When does it really matter if the federal government buys your stocks?
There are three ways to invest in stocks: buy them at a market price, buy them with cash, and buy them from a bank.
But all three are costly, leaving the average investor without the flexibility to make sound investment decisions, says Peter Lappin, a senior economist at the University of Calgary’s School of Public Policy.
If the federal treasury wants to buy a company, Lappis says, it must first pay its share of its dividend to the government.
If it doesn’t, the government can buy the company outright, paying a fixed price per share.
If an investment company wants to exit, it has to pay the price of a sale to another buyer.
And if the government wants to sell its stake, it can do so at whatever price is necessary to recoup its investment.
For example, if the company has a debt obligation, a company may be able to buy it for a fixed, and thus higher, price.
But the buyer of the company can only be paid a fixed percentage of its capital.
And the government cannot buy a stake at a discount if it has a negative interest rate, says Lappi.
If that were the case, the federal Treasury could simply buy the stock at a price that it deemed appropriate.
But Lappa says that is unlikely to happen.
Investors are not well-served by having the Treasury make a decision to buy shares at a discounted price, he says.
Investors don’t know how much interest rates will be and they are not confident that the Treasury will continue to pay interest rates that are at least as high as it is today, he said.
Lapp’s conclusion is based on a recent study by the Bank of Montreal.
In the paper, which is a review of recent history, Lapin, Michael Caffery, and Benjamin Leibowitz of BMO Capital Markets wrote that the Canadian government could be better served by buying its shareholdings at the discount that is appropriate for a company’s current market value.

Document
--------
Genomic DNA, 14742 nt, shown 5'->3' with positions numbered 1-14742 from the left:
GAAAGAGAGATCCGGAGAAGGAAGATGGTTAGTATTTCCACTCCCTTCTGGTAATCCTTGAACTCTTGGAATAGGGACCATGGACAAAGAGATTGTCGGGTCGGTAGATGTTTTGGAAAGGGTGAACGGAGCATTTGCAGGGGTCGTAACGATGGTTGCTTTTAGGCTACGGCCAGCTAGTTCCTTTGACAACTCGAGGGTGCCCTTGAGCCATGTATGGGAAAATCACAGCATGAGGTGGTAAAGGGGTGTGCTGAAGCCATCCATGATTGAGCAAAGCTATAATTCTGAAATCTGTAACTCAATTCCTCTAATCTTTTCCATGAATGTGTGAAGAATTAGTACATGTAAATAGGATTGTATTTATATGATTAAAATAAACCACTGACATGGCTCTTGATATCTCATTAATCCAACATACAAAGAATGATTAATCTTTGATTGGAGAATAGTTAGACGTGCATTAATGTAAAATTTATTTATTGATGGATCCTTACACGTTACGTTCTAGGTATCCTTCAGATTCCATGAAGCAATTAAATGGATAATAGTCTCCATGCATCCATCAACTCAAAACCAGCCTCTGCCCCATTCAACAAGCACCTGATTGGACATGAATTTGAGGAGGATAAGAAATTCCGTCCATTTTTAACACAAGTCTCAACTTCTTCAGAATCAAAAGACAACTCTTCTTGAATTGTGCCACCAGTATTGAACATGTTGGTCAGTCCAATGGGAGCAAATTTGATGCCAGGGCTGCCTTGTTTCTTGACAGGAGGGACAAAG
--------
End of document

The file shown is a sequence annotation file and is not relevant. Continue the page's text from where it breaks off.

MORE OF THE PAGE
The authors also noted that Canadian companies typically are subject to market risk.
“This is the key reason that many investors would prefer to buy Canadian government debt securities when the rate of interest is at its lowest level,” they wrote.
They noted that the federal debt securities market is highly volatile and that, despite having the lowest rate of corporate tax in the OECD, interest rates on bonds are higher than those on stocks.
And, despite the fact that bonds have a relatively low cost of capital, investors are reluctant to buy them because of their risk profile, they wrote in the paper.
So what is a prudent strategy?
If the government is willing to pay for its share, it should pay a dividend to Canada’s public pension fund, which would fund the government’s capital needs.
It would then hold on to those shares for up to 25 years.
The government should also buy its share in another company or institution.
This would give it a chance to sell the company.
If no company or other institution is willing, the Treasury should buy a third company or an ETF.
But if a company or ETF is a good bet, the taxpayer should also put money in it, says Scott Henderson, a vice-president at Investec Wealth Management Inc. Investors should not invest in the company or the ETF, says Henderson, since the taxpayer will have to pay a premium to buy the shares.
Investment options for stocks and bonds are diverse, and they depend on what is available, says Chris Levett, president of the Canadian Securities Administrators Association.
For example, investors should not buy stocks with a high rate of inflation, says Leveff.
A common mistake is to buy bonds that have an inflation rate that is higher than that of the overall economy, says Michael T. Dolan, director of equity research at TD Securities Inc. TD uses inflation data to predict future interest rates and it does so by comparing bond prices to their yields.
The company also uses data from its own investment bank to measure the value of its holdings.
If its inflation rate is higher, the bank thinks the value is less than what it is.
Dolan also suggests buying stocks with lower interest rates than the market will bear.
In a similar vein, if a stock or bond has a positive rate of return, that should not be a surprise, says Dolan.
If you want to invest more in the stock, then take a riskier option.
Investors who are willing to take the risk will often do so if the underlying stock is less risky, says Rana Fazl, chief investment officer at CIBC Wealth Management.
There are other reasons to buy stocks, says Fazal.
For instance, investors who are comfortable with their exposure to the stock market, which can fluctuate from month to month, can afford to buy more.
And, as investors grow wealthier, they should diversify